1. What is the SBIC Program?
The Small Business Investment Company (SBIC) program, part of the U.S. Small Business Administration (SBA), was created in 1958 to fill the gap between the availability of venture capital and the needs of small businesses in start-up and growth situations.

2. What is the current size of the program?
It’s a little-known fact, but the federal government is the largest single investor in U.S. private equity funds. Since 1958, SBICs have provided over $50.6 billion of funding to over 100,000 small businesses. As of April 2015, the SBA had over $8.6 billion invested in 245 funds, plus another $3.088 billion in outstanding commitments. As of March 2015, private capital committed to those funds topped $10.6 billion.

3. How does the SBA participate in an SBIC?
The government itself does not make direct investments or target specific industries. Essentially, the SBIC program is a “fund of funds” – meaning that portfolio management and investment decisions are left to qualified private fund managers. As a result, SBA has very minimal direct involvement in an SBICs portfolio management operations.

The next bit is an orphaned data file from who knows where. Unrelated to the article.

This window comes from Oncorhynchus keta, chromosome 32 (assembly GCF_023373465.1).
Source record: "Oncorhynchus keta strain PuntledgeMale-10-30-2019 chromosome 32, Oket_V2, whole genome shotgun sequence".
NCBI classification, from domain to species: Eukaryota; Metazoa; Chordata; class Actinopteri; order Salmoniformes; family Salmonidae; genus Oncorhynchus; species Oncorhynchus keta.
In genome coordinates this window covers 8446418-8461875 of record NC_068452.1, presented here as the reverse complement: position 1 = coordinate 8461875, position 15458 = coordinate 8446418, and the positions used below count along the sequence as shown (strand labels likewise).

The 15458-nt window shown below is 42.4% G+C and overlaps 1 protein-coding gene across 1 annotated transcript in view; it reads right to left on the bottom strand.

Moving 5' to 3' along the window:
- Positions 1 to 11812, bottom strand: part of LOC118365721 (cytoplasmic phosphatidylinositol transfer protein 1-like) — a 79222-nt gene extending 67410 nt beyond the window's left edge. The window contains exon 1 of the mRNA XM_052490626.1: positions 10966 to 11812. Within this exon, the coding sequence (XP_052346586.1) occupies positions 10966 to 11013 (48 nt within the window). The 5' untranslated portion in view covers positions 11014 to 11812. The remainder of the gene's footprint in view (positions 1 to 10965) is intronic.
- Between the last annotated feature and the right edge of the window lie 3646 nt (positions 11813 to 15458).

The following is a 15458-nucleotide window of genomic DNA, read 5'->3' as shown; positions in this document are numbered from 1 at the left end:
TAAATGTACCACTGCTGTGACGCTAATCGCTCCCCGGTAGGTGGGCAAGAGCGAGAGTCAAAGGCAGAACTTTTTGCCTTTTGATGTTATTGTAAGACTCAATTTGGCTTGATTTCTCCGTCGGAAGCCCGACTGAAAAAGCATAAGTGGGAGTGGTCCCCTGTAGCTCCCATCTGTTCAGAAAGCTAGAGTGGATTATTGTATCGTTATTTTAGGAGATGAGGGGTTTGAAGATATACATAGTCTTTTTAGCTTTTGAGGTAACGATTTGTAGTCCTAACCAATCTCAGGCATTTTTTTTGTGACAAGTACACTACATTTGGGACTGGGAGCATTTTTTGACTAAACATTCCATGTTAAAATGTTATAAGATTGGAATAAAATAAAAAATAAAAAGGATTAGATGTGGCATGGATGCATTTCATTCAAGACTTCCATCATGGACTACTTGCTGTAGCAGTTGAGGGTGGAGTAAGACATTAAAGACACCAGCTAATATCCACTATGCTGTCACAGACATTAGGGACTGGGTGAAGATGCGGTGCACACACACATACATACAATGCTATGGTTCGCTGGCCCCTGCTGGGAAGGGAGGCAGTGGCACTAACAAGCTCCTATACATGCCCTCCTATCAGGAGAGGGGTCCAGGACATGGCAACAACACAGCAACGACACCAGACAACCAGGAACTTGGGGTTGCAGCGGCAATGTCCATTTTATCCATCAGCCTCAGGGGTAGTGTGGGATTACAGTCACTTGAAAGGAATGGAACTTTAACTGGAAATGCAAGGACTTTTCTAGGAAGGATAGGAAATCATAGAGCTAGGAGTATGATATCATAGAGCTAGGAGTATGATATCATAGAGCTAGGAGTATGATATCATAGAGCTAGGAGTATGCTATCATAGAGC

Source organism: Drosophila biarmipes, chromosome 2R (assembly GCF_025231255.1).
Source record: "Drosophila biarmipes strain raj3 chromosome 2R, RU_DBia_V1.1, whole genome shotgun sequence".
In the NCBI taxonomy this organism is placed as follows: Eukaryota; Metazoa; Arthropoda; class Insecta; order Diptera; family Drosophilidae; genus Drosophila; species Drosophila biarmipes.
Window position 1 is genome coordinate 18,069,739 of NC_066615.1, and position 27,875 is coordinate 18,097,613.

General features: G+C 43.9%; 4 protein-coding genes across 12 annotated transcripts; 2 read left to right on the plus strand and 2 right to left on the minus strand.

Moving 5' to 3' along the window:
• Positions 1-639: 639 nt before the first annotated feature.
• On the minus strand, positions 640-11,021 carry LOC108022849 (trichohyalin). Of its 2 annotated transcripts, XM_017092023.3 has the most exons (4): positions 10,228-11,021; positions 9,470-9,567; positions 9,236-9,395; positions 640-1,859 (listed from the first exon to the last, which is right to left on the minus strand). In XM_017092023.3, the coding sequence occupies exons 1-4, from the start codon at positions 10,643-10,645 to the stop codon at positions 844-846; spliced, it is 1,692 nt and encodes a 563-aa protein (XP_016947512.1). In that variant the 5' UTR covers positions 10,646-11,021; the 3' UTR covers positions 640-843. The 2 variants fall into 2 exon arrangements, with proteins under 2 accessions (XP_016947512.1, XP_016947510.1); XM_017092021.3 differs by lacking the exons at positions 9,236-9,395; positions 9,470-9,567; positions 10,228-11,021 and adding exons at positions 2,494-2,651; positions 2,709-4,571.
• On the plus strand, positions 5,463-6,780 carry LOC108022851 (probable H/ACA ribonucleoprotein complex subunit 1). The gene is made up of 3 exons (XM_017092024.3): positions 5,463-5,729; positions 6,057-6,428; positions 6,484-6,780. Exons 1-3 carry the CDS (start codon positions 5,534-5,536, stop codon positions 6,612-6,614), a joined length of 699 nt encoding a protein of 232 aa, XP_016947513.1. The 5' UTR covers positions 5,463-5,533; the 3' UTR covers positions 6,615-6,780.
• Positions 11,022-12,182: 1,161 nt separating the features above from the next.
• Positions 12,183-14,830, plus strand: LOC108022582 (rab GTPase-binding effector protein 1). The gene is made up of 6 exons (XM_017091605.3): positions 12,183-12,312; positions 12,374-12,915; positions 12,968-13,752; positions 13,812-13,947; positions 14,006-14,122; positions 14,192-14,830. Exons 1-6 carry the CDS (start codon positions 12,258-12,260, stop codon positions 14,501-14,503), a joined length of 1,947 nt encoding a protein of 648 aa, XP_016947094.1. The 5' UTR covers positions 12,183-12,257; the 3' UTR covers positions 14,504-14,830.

4. What are the requirements for obtaining an SBIC license?
SBICs must be privately managed, for-profit investment companies formed to provide equity and/or debt capital to U.S. small businesses. SBICs are licensed by the SBA.

An experienced team of private equity managers must secure minimum commitments from private investors of $5 million (for a debenture fund), although the SBA can, and often does, require the fund to have secured $20 million or more of LP commitments.. For a debenture fund authorized to receive up to 2:1 public-private leverage, for every $10 million in private capital, SBIC licensees are eligible to receive up to a $20 million SBA commitment, which can substantially enhance prospective portfolio returns.

The total size of an SBIC typically ranges from $30 million to $225 million or more. SBICs may only invest in “small businesses” defined as: net worth less than $19.5 million and prior two years’ average after-tax income less than $6.5 million.

5. What investment styles and fund types fit best with the SBIC Program?
No particular style or type is preferred, although investing strategies that provide a fund with current pay income such as interest and dividends are common for debenture SBICs. Among the existing SBICs, SBA holds a diversified portfolio across multiple investment styles and fund types. It is important to note that the Debentures are a 10 year obligation. Therefore, strategies with investment time horizons in excess of 10 years, such as early stage (pre-FDA approval) bio-tech, are often not a good fit for the Program.